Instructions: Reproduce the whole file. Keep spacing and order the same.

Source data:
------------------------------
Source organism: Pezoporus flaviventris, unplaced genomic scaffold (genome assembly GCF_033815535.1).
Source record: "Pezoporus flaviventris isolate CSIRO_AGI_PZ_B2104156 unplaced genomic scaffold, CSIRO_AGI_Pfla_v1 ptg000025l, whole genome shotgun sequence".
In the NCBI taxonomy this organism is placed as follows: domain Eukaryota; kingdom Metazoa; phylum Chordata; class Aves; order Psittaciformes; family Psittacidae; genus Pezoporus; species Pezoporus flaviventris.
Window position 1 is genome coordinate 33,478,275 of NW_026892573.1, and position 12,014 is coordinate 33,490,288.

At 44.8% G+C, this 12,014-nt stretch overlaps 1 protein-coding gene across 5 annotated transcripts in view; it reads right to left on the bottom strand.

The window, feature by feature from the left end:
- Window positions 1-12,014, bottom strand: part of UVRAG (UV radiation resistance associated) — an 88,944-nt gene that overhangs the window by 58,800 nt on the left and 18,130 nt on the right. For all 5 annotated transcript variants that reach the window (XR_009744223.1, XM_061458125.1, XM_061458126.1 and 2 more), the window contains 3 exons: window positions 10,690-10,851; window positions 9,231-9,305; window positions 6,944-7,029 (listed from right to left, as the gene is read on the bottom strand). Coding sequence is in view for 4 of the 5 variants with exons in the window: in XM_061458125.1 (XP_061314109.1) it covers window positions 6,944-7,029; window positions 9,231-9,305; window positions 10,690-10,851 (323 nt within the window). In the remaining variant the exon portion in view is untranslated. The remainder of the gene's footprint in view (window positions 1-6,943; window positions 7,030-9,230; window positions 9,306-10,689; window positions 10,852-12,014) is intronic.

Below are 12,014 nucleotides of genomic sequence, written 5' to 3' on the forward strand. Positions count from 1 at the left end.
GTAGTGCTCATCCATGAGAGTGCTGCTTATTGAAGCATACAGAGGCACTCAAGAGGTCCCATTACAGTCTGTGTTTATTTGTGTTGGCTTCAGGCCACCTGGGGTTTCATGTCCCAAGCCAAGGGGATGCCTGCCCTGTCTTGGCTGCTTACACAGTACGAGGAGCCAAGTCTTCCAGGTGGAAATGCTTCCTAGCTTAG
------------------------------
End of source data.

Source organism: Pezoporus flaviventris, unplaced genomic scaffold (genome assembly GCF_033815535.1).
Source record: "Pezoporus flaviventris isolate CSIRO_AGI_PZ_B2104156 unplaced genomic scaffold, CSIRO_AGI_Pfla_v1 ptg000025l, whole genome shotgun sequence".
In the NCBI taxonomy this organism is placed as follows: domain Eukaryota; kingdom Metazoa; phylum Chordata; class Aves; order Psittaciformes; family Psittacidae; genus Pezoporus; species Pezoporus flaviventris.
Window position 1 is genome coordinate 33,478,275 of NW_026892573.1, and position 12,014 is coordinate 33,490,288.

At 44.8% G+C, this 12,014-nt stretch overlaps 1 protein-coding gene across 5 annotated transcripts in view; it reads right to left on the bottom strand.

The window, feature by feature from the left end:
- Window positions 1-12,014, bottom strand: part of UVRAG (UV radiation resistance associated) — an 88,944-nt gene that overhangs the window by 58,800 nt on the left and 18,130 nt on the right. For all 5 annotated transcript variants that reach the window (XR_009744223.1, XM_061458125.1, XM_061458126.1 and 2 more), the window contains 3 exons: window positions 10,690-10,851; window positions 9,231-9,305; window positions 6,944-7,029 (listed from right to left, as the gene is read on the bottom strand). Coding sequence is in view for 4 of the 5 variants with exons in the window: in XM_061458125.1 (XP_061314109.1) it covers window positions 6,944-7,029; window positions 9,231-9,305; window positions 10,690-10,851 (323 nt within the window). In the remaining variant the exon portion in view is untranslated. The remainder of the gene's footprint in view (window positions 1-6,943; window positions 7,030-9,230; window positions 9,306-10,689; window positions 10,852-12,014) is intronic.

Below are 12,014 nucleotides of genomic sequence, written 5' to 3' on the forward strand. Positions count from 1 at the left end.
GTAGTGCTCATCCATGAGAGTGCTGCTTATTGAAGCATACAGAGGCACTCAAGAGGTCCCATTACAGTCTGTGTTTATTTGTGTTGGCTTCAGGCCACCTGGGGTTTCATGTCCCAAGCCAAGGGGATGCCTGCCCTGTCTTGGCTGCTTACACAGTACGAGGAGCCAAGTCTTCCAGGTGGAAATGCTTCCTAGCTTAG